The Making of a European Economist
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The Making of a European Economist

David Colander

David Colander’s highly original and thought provoking book considers ongoing changes in graduate European economics education. Following up on his earlier classic studies of US graduate economic education, he studies the ‘economist production function’ in which universities take student ‘raw material’ and transform it into economists, In doing so he provides insight into economists and economics.
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Chapter 8: Bocconi Interviews

David Colander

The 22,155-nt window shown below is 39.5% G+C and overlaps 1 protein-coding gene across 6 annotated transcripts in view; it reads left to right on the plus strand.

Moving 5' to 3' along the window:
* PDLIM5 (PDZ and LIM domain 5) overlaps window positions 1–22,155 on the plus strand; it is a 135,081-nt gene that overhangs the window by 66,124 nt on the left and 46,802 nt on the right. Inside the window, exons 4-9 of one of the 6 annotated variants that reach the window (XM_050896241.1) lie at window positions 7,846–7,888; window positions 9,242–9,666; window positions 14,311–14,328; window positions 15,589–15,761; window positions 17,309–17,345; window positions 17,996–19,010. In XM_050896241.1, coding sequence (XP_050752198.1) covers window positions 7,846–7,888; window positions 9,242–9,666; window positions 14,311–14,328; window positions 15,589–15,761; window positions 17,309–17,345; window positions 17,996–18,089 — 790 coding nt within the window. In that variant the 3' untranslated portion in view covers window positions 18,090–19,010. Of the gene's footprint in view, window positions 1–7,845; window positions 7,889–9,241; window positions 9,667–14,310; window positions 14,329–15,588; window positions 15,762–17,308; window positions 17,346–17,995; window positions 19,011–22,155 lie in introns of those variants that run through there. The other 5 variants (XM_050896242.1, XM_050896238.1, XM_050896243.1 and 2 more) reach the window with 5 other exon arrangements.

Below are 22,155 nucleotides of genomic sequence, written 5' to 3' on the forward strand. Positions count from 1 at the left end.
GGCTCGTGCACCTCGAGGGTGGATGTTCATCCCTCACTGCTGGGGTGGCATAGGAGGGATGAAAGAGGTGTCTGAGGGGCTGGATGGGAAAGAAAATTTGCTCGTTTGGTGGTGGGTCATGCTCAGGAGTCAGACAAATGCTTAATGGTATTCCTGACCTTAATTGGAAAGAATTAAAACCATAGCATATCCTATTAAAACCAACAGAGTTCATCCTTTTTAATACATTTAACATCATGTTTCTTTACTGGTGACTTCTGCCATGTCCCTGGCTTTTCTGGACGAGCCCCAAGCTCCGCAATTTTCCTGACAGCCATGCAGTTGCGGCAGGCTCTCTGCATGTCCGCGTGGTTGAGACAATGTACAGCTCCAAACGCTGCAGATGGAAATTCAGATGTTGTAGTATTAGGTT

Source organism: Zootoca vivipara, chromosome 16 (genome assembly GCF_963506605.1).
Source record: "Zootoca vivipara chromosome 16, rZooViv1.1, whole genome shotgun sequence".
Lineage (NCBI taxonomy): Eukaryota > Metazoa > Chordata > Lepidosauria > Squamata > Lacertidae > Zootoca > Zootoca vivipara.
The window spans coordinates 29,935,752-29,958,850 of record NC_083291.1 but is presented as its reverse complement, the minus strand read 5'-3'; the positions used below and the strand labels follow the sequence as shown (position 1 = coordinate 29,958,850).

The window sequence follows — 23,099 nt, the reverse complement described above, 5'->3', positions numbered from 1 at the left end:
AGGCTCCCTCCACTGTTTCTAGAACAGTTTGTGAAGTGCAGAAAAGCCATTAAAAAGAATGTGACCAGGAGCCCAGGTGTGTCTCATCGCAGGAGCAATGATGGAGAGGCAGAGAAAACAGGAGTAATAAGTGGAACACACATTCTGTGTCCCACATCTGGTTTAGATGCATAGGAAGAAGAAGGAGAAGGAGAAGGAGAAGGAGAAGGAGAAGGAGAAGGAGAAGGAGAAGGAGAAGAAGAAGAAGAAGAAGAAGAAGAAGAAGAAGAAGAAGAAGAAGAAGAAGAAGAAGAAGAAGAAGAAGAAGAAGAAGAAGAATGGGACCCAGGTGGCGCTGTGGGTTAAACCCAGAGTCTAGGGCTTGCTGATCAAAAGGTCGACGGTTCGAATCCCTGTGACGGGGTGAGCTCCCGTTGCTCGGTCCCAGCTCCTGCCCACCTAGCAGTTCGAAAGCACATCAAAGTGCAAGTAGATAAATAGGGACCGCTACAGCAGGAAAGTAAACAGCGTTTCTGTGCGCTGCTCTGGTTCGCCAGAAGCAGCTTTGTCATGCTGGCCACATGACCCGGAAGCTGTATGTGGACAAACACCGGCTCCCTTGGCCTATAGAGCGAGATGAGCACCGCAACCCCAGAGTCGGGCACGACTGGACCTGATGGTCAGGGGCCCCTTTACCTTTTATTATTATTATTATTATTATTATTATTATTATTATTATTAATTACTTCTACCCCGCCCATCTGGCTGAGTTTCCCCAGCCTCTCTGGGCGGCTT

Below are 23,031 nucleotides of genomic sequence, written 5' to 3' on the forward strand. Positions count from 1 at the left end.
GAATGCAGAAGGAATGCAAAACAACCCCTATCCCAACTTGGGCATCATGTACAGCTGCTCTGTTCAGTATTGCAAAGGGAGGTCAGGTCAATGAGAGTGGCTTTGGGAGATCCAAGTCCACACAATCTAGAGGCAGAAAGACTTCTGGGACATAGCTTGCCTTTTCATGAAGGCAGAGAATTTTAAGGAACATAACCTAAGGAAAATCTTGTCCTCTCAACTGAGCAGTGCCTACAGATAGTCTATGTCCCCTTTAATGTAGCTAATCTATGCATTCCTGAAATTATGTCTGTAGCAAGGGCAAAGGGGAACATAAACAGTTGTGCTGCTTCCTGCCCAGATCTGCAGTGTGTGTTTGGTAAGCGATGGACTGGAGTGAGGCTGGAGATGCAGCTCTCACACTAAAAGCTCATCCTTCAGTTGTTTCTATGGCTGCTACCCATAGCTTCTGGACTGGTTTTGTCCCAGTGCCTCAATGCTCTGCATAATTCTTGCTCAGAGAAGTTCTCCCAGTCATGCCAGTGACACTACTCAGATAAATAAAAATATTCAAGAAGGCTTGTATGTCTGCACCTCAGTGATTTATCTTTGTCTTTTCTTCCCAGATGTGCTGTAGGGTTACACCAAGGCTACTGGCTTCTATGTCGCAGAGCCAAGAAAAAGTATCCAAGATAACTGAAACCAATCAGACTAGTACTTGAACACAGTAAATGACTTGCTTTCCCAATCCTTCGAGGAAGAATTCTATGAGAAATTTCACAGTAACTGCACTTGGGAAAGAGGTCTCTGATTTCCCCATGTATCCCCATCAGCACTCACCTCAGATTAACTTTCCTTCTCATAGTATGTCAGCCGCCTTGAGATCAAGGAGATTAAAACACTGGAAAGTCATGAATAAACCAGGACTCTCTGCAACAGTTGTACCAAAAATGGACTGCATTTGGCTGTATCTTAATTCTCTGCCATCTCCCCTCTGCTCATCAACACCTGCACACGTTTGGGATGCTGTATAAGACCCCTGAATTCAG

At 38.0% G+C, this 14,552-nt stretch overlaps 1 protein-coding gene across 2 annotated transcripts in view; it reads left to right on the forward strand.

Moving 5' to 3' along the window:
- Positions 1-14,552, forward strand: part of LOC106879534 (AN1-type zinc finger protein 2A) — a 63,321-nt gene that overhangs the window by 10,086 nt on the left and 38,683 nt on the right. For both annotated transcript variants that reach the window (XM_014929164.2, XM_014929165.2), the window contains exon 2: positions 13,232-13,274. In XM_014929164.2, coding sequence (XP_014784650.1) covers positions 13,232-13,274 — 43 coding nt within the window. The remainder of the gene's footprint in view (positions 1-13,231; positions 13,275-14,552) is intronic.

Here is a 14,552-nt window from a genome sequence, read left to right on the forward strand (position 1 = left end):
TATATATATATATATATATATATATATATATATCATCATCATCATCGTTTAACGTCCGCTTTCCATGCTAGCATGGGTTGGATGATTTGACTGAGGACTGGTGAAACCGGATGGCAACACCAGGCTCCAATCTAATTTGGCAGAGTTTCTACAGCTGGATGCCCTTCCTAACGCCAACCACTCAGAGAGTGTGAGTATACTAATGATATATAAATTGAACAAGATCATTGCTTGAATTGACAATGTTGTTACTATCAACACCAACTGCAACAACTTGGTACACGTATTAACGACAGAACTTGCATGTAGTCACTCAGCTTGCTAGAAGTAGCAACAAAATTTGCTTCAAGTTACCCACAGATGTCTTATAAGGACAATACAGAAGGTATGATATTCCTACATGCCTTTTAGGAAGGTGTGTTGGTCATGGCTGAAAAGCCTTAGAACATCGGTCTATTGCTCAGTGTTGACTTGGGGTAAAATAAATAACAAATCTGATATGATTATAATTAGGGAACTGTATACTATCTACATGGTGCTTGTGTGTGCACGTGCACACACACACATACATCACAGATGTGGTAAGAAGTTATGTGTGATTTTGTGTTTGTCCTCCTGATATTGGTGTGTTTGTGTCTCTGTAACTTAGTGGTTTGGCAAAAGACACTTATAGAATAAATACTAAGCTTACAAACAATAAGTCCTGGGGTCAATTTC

There are two Università Bocconi interviews. The first is with four students and the second is with three students. Two of the students are in their second year, three in their fourth year and two in the fifth year. They are a diverse group, and include two Italians, Latin Americans, Western Europeans, Eastern European, and Asian students. INTERVIEW 1 How did you get here—both in economics and at Bocconi? I did my Masters in my Eastern European home country. I was thinking of going to the US since as an undergraduate I was an exchange student in the US for a year, and I really liked the style of education. However, when I had to decide I decided I’d prefer to be in Europe than the US. I was studying in Germany and met a professor who was from Bocconi. He is the reason why I decided to come here. Bocconi is well known in Italy, so I came here after my undergraduate studies. After I did a Masters in Latin America, I looked for some good political economics programs. Bocconi was one of those; I applied and got a fellowship here so I decided to go. How big are the fellowships? Fellowships are about 600 euros a month. The first year, since you can’t teach, it is tough getting by on that, but in the second year it gets a bit better since you are able to teach. Are you representative of your class? The student body is...

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